Not to be taken lightly

Nate Stuart

Kent State wrestler relies on work ethic, supportive father


Credit: Adam Griffiths

Senior Chad Sportelli is one of the best wrestlers in the nation – 16th in his weight class to be exact, and not a wrestler to be taken lightly. Despite his smaller stature, he dominates on the mat. This season the 125-pounder has only lost four times and earned 17 victories. He is also 13-0 in dual matches, but he doesn’t look at his stats.

“I treat every opponent the same,” Sportelli said. “I have to take it one period at a time at the college level because everybody is good.”

Sportelli is in his second season at Kent State after transferring from the University of Nebraska; he said the main reason he came to Kent State was the coaching staff.

“I love competing for this university,” Sportelli said. “I’m glad I made the decision to come here.”

Like Father, Like Son

Sportelli’s father, Barry Rutt, has been the biggest influence in his life. When Sportelli was just a few years old, Rutt was the head wrestling coach at Easton High School in Pennsylvania. After being surrounded by wrestling, Sportelli developed a love for the sport and Rutt became his full-time coach.

“He has been the reason for my success,” Sportelli said. “He has been a major motivator in my career.”

When Sportelli was 2 years old, Rutt legally became his father.

“I have two other kids, and I treated him as my own,” Rutt said. “We’re very proud of him.”

Rutt said Sportelli is a very hard worker and has the necessary desire to become a great wrestler. When his son transferred to Kent State, Rutt said, he was initially leery of the Flashes’ program but now is all for them.

“It was a great move for Chad,” Rutt said. “Jim (Andrassy) is a great coach and he is turning this program around.”

Sportelli said he and his father still have long chats about wrestling one or two times a week.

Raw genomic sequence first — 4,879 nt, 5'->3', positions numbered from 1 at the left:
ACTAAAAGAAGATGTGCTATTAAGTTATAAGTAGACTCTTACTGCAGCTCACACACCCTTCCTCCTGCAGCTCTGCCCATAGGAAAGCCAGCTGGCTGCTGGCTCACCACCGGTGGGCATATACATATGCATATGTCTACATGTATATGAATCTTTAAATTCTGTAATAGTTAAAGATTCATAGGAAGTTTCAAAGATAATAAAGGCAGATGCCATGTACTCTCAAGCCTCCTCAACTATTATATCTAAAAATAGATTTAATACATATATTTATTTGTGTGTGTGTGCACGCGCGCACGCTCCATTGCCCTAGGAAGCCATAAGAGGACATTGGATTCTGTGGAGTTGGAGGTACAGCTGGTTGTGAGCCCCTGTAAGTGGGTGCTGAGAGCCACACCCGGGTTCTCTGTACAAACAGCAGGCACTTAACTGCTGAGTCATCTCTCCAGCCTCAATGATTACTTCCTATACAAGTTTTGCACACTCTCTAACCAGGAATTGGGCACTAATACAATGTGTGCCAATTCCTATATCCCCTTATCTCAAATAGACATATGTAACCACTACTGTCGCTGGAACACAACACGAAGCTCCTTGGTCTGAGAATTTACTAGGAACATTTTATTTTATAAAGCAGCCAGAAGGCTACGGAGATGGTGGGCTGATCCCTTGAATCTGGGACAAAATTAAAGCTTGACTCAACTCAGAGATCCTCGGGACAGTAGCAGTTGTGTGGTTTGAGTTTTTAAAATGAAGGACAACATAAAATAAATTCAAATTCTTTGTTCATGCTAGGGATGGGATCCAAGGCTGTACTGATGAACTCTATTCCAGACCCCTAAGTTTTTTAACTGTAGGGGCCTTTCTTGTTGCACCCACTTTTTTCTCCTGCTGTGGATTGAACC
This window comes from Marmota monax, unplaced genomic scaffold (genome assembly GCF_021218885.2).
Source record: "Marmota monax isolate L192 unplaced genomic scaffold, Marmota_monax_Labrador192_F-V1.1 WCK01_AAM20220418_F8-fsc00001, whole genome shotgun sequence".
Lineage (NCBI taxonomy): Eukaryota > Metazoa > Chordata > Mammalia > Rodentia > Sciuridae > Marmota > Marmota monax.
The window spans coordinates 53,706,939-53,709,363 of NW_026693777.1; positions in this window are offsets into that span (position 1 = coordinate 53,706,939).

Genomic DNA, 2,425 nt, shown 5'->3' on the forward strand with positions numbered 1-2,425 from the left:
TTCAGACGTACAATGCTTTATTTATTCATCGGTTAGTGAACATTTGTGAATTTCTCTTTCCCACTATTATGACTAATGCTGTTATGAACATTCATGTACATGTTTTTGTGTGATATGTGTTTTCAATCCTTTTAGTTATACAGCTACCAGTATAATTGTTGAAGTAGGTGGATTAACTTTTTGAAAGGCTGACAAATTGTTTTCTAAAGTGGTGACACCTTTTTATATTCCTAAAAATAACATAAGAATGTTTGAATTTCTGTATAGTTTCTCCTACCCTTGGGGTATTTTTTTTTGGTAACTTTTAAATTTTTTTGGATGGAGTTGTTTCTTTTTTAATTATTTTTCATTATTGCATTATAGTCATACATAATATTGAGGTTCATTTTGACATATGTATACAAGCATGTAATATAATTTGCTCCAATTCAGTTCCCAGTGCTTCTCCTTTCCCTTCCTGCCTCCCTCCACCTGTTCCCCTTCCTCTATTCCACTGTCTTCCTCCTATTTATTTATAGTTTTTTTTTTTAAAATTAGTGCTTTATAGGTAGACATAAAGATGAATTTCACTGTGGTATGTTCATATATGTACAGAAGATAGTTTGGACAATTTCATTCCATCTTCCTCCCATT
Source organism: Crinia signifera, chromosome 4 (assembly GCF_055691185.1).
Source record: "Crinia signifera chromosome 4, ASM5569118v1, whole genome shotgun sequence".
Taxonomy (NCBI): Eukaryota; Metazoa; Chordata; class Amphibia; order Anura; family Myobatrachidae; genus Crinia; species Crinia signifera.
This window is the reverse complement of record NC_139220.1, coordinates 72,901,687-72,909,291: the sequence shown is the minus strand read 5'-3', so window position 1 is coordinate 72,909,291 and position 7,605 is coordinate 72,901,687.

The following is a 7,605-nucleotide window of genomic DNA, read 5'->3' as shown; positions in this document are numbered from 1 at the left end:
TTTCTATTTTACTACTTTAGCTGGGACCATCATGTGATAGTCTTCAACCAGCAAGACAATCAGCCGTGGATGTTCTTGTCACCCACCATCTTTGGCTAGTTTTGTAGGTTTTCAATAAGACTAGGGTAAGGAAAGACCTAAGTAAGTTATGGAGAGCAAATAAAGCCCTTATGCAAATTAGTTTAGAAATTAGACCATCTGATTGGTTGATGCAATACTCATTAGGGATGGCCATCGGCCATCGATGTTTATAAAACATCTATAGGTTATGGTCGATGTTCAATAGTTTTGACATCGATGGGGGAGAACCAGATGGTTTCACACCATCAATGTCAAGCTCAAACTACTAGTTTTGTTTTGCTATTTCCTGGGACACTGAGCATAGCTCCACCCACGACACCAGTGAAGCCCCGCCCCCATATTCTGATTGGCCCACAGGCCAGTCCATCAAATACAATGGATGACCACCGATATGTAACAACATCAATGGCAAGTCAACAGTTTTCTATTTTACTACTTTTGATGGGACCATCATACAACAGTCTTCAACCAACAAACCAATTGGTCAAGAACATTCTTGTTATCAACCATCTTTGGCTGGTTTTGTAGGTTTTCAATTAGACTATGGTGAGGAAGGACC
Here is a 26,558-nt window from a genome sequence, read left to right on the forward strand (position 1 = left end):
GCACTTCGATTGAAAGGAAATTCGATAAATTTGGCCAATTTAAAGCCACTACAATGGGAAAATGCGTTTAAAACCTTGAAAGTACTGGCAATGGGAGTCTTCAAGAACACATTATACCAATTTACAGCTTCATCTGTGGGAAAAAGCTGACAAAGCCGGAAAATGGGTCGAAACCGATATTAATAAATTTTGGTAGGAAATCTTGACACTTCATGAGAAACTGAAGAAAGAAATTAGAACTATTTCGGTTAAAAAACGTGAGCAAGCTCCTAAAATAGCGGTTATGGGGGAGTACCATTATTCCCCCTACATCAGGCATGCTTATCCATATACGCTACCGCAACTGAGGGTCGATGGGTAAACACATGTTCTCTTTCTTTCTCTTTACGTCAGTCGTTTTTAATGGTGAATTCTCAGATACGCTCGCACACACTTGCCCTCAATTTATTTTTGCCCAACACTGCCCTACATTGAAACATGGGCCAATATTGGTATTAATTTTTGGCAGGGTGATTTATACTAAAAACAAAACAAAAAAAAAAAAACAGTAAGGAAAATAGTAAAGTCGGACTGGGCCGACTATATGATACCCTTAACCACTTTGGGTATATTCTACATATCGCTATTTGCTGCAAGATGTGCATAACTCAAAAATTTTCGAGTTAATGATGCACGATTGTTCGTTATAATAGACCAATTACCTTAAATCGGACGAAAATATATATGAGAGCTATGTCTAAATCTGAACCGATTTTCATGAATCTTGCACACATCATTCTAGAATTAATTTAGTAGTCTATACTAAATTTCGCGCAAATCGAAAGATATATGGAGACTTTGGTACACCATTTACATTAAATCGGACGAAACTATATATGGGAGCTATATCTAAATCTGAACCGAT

Inspirired to Win

Sportelli harbors another side that most people don’t know about, such as a love of golfing and aspirations of becoming a head golf professional at a club; he would also like to become a high school golf coach. Rutt introduced him to golf, and Sportelli is currently an interning at the Windmill Lakes Golf Club in Ravenna.

Although he will be graduating soon, Sportelli, a sports management major from Easton, Pa., plans to stay in the area to help coach Kent State lightweight wrestlers.

Sportelli’s keys to wrestling success are: a desire to win, confidence in his ability to win, physical strength, dedication in the weight room and great workout partners.

Rutt’s key to wrestling success: “If you don’t believe in yourself, you’re never going to succeed.”

People have no idea what it is like to be a college athlete, Rutt said, because they have such a demanding lifestyle between classes and their sport. He also said that in wrestling there isn’t much difference between the top-rated wrestler and the 25th because it is such a competitive sport.

Remembering big victories

Rutt said his son’s defining moment came back in high school when Sportelli wrestled as a midget (pre-high school wrestling) and lost to his rival. After that, Sportelli wanted to quit.

Rutt told him to stick with wrestling, which he did. In high school, Sportelli met his old rival again and beat him twice.

Sportelli said his biggest victory came last year in the first round of the NCAA tournament when he beat the seventh-ranked wrestler in the nation, John Velez from Northwestern. It was a huge win; Sportelli was rumored not to have a chance.

Both Sportelli and Rutt said another one of Sportelli’s biggest victories happened in high school, when he faced a two-time state champion and beat him, as well.

Sportelli said he is looking forward to this weekend, when Kent State will host Northern Illinois and Pittsburgh, both well-reputed teams.

“We have a very good team this year,” Sportelli said. “It is the best class that Kent State has had in awhile.”

As confidence goes this season, Sportelli certainly doesn’t seem to be lacking.

“I’m wrestling the best I have ever wrestled,” he said.

Contact wrestling reporter Nate Stuart at [email protected].